Peripheral neuropathy may be one of the most common conditions you've never heard of-and it is indeed common. Estimates are that it affects as many as two-thirds of people with diabetes, 10% to 20% of people with cancer and 8% of all people over age 55. One reason may be that neuropathy is not an isolated medical condition. Rather, it results from other medical problems including vitamin deficiencies, autoimmune disorders and heavy metal exposure, in addition to diabetes and cancer. Symptoms generally come on gradually over a period of weeks or even months, starting in the toes and sometimes the fingers. They include burning and tingling sensations, numbness, and occasional sharp, sudden pains similar to electrical shocks. Intensity of symptoms varies widely, from mild annoyance... to numbness severe enough to impair function... to debilitating pain
Mainstream medical doctors often treat peripheral neuropathy with pharmaceutical drugs, but they all have serious side effects, including dizziness, sleepiness, dry mouth, blurred vision, weight gain, nausea, headache and in serious cases, allergic reaction and confusion, among others.
Given the problems with pharmaceuticals, it's good to be aware about natural approaches to the problem. The first step is to find the root cause and correct it as much as possible. For example, people with diabetes must control blood sugar levels to help slow further peripheral neuropathy development. People who suspect vitamin deficiencies should see a holistic physician for blood level tests and to help them establish a healthy diet and vitamin protocol. They must also avoid or greatly reduce alcohol consumption. Those having chemotherapy should alert the supervising doctor immediately if numbness or tingling starts in their feet or hands. The doctor may be able to alter the drugs somewhat to keep the neuropathy from escalating. However, when chemo-related peripheral neuropathy begins weeks or even months after completion of chemotherapy-as is often the case-the next step is to seek treatment to alleviate the discomfort and possibly help reduce or even heal it. This advice holds true for other causes of peripheral neuropathy as well, although you should check with your doctor to be sure it is appropriate for you.
The natural substance with the longest record for helping both diabetic peripheral neuropathy and chemotherapy-induced peripheral neuropathy is alpha-lipoic acid, a powerful antioxidant that scavenges many harmful free radicals. (Note: Alpha-lipoic acid can reduce blood sugar levels, so your doctor should monitor your medication and blood sugar for the duration.) It's not a quick solution however-you should wait eight to 12 weeks before assessing results. The other natural substance I recommend is acetyl-L-carnitine, which has a regenerative effect on the nerves. Again, stay on acetyl-L-carnitine therapy for eight to 12 weeks to assess its efficacy. To further reduce nerve irritation, I often prescribe a B complex including B-12, as well as vitamins E and C, selenium and pycnogenol, a plant derived substance that has antioxidant, anti inflammatory and other powerful properties. Injections or sublingual doses of vitamins B-12 and B-1, which you can get from your doctor, are also helpful.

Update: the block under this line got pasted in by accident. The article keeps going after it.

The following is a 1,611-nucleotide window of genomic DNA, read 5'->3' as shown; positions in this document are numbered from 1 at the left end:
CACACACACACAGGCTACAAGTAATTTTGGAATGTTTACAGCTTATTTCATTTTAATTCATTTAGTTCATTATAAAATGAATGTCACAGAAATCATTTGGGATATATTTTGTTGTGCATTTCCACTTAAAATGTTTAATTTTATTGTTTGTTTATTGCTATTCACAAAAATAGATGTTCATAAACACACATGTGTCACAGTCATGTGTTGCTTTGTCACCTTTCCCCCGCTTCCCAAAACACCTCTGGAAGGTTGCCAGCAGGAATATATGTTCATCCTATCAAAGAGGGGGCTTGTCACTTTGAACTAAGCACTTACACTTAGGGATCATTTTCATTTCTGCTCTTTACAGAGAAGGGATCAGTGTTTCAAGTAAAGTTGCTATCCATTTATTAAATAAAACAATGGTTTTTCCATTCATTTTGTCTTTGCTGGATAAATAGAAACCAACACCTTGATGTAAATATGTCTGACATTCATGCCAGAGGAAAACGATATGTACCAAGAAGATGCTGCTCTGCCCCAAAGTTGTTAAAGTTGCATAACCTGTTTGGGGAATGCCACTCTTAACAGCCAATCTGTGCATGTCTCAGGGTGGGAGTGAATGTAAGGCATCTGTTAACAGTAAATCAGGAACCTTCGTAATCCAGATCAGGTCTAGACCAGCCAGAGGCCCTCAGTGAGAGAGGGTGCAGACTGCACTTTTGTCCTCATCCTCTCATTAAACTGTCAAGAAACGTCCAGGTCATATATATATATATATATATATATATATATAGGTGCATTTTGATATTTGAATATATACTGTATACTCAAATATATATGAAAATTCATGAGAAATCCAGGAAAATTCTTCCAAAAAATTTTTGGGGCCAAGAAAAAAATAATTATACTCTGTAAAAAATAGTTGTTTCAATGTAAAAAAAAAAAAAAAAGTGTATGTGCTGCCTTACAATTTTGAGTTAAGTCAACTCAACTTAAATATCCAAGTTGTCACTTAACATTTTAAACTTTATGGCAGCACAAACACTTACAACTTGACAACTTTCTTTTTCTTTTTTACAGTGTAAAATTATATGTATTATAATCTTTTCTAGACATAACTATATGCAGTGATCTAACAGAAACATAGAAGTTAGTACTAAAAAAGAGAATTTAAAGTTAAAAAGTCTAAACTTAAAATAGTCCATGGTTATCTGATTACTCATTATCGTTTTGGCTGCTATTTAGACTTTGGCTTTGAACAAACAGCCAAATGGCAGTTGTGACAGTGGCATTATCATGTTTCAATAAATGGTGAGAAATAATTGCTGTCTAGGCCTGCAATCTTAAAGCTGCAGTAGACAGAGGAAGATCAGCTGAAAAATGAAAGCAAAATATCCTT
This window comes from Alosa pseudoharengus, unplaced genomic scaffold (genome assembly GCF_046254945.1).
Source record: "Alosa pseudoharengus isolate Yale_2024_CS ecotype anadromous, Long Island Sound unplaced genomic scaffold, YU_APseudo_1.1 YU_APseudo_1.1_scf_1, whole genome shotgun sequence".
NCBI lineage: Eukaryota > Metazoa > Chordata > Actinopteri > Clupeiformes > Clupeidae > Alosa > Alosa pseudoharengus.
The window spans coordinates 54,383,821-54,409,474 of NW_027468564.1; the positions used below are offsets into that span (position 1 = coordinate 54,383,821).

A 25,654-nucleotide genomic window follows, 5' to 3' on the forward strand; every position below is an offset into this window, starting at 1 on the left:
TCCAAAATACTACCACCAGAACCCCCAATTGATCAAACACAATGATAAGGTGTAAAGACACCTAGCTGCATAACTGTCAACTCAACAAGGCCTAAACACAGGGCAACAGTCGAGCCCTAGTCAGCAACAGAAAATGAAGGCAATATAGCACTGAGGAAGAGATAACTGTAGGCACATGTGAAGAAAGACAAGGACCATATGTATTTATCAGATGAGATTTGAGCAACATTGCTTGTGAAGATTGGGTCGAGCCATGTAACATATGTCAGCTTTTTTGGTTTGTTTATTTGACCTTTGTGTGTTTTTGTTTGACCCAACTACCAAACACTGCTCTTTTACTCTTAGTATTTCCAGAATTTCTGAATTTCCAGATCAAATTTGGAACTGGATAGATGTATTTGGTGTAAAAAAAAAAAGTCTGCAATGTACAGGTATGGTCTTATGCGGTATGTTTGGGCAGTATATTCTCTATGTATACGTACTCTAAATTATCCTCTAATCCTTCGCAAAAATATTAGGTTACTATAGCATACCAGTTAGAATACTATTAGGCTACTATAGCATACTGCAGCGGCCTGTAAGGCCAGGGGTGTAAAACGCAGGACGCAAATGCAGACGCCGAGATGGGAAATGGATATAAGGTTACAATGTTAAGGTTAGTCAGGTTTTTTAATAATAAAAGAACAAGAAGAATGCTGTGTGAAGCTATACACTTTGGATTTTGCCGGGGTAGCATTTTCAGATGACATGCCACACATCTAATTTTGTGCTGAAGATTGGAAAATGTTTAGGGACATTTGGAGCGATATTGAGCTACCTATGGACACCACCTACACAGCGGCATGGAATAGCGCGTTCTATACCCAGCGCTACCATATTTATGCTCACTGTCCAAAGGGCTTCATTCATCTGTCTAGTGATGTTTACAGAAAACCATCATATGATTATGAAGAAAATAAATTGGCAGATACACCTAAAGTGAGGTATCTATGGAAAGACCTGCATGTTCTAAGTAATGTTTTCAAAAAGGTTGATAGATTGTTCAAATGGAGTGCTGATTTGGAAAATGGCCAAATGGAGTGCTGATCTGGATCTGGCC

Acupuncture is an increasingly popular treatment for peripheral neuropathy, in particular that caused by chemotherapy. Yi Hung Chan, LAc, DPM, is a staff member at the Bendheim Integrative Medicine Center of the Memorial Sloan-Kettering Cancer Center in New York City. Dr. Chan treats many neuropathy patients, some of whom are still in chemo and others who develop peripheral neuropathy after chemo completion. To attain the greatest relief, he recommends starting acupuncture treatment at the first sign of symptoms-early intervention helps to avoid full-blown neuropathy and may reverse symptoms. In his clinical practice, Dr. Chan has found that about 80% of patients show substantial improvement after eight to 12 sessions of treatment.
Patients start acupuncture with one to two appointments per week. Those still in chemotherapy continue acupuncture sessions for about six weeks after completion of cancer treatment and taper off from there. When peripheral neuropathy begins post-chemo, Dr. Chan recommends one to two sessions per week for six or so months with occasional follow-up sessions after that. Although Dr. Chan's experience is mostly with chemo-related peripheral neuropathy, he notes that in a small study of seven individuals with diabetes, done at Harvard in 2007, acupuncture eased their neuropathy pain as well.
All people with peripheral neuropathy should maintain a healthy lifestyle and keep their weight normal to lessen pressure on the feet. A regular practice of meditation, yoga or any other calming technique helps provide relaxation when neuropathy flares. Other ways to increase comfort are to keep the feet warm, wear soft-leather shoes with good support, and sleep with light blankets to avoid pressure on sensitive feet. Though some people are unable to obtain full relief from peripheral neuropathy, there is fortunately much you can do to make it bearable.